These lists were compiled long before the introduction of chapter and verse numbers into the text. So, the only way to cite a given verse was to give a little quotation from the verse itself. The user of the Masora was expected to remember the relevant verse on the basis of the little snippet. For example, the last citation visible in the list above is the short phrase: ההיטב (approximately: “do you do well to…?”) So, the user of this Masoretic list is looking for a verse containing the phrases “and God said…” and the phrase “do you do well to…”. The answer can only be Jonah 4:9: “And God said to Jonah: ‘Do you do well to be angry for the plant?’ ”
These links enable rapid cross-referencing, so that in one sitting it is possible to check that every occurrence of one particular textual detail has been correctly reproduced.
Thus, the Masora Parva and Masora Magna serve as different aspects of one vast, integrated textual-preservation system. The Masora Parva attaches itself to every part of the biblical text particularly liable to be corrupted. Sometimes the Masora Parva itself gives instructions as to how that part of the text should be written. Additionally, the Masora Parva often points the reader to the Masora Magna, which gives instructions for the correct writing of that portion of text, as well as “links” to every other part of the biblical text where that same element occurs. These links enable rapid cross-referencing, so that in one sitting it is possible to check that every occurrence of one particular textual detail has been correctly reproduced.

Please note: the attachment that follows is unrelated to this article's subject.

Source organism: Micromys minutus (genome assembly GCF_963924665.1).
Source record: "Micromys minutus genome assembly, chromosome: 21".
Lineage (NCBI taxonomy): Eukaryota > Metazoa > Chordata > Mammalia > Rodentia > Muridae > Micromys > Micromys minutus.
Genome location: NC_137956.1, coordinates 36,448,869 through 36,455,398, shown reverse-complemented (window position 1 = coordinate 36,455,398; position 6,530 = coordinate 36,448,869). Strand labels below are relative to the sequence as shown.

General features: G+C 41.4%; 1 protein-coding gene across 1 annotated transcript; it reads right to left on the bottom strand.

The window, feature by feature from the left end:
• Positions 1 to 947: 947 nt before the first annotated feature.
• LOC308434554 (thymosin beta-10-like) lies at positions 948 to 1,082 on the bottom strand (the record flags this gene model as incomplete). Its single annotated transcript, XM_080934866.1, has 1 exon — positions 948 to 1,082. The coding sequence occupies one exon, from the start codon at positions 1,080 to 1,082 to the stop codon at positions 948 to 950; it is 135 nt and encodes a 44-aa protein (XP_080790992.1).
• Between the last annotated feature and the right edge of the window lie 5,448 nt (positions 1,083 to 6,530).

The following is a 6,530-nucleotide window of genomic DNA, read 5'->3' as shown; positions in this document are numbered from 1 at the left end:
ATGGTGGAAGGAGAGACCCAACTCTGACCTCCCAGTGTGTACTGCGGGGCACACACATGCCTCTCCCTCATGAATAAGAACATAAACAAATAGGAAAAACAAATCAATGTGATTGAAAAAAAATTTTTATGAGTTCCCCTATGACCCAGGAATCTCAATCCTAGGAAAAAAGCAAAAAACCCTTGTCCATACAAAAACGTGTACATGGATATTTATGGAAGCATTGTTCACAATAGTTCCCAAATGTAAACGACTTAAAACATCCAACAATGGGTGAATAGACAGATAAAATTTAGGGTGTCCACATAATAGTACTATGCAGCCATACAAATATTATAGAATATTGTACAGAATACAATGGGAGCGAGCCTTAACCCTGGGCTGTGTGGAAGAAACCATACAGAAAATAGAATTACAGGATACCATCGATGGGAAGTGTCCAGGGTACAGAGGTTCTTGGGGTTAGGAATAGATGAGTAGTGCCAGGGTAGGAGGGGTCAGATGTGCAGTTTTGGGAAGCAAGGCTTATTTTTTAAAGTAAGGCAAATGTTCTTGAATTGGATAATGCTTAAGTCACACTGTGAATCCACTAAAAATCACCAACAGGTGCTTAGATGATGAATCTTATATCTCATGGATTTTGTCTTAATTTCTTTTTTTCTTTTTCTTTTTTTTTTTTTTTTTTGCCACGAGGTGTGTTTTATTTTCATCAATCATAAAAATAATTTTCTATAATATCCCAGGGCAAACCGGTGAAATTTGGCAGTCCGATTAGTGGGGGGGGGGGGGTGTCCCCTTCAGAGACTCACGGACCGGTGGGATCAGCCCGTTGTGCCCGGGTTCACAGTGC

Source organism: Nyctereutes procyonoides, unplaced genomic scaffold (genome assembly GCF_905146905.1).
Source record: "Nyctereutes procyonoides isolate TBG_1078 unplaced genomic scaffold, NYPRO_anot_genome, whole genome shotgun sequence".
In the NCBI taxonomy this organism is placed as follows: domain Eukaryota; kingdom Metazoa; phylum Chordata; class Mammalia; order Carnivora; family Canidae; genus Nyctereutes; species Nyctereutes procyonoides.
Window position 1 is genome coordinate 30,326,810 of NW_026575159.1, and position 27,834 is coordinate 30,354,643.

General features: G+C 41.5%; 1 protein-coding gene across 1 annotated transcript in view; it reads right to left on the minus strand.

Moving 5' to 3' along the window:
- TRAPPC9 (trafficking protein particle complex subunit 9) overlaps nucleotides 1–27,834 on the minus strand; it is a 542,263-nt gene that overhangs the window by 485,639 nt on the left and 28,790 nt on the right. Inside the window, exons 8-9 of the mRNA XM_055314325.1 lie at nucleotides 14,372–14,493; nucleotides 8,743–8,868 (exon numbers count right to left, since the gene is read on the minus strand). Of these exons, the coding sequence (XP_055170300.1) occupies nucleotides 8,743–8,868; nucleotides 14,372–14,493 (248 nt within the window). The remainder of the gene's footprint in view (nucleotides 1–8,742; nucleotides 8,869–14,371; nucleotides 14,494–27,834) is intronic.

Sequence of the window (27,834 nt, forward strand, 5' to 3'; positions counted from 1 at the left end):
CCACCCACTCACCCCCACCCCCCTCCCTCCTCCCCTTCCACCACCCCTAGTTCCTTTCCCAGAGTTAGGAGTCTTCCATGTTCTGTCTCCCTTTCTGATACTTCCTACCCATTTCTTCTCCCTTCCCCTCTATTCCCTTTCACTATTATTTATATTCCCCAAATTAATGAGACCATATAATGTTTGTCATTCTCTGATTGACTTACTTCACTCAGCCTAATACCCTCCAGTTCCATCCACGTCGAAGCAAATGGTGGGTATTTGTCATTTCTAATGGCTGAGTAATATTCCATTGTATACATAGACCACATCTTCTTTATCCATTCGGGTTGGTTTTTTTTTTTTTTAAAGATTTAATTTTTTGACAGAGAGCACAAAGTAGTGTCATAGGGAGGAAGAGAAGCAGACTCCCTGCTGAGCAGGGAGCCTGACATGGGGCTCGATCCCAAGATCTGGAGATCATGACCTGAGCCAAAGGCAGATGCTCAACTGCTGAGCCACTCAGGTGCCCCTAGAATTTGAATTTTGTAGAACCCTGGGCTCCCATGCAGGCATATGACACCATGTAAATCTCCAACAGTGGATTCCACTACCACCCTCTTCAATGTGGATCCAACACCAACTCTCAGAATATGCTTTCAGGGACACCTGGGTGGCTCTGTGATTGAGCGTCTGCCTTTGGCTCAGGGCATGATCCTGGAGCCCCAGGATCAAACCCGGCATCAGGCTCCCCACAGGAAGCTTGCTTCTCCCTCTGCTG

The Leningrad Codex contains no fewer than 60,000 Masoretic notes, all serving as a protective hedge around the text of the Scriptures. This vast expenditure of labour and toil was driven by a passionate commitment to the biblical text as the very words of God. If he has spoken, then every jot and tittle is precious; even the smallest detail serves as a receptacle for something of God’s communication and communion with his people, and with humankind.
Dr Kim Phillips is a research associate at Tyndale House
Photographs by Bruce and Kenneth Zuckerman, West Semitic Research, in collaboration with the Ancient Biblical Manuscript Center. Courtesy Russian National Library (Saltykov-Shchedrin).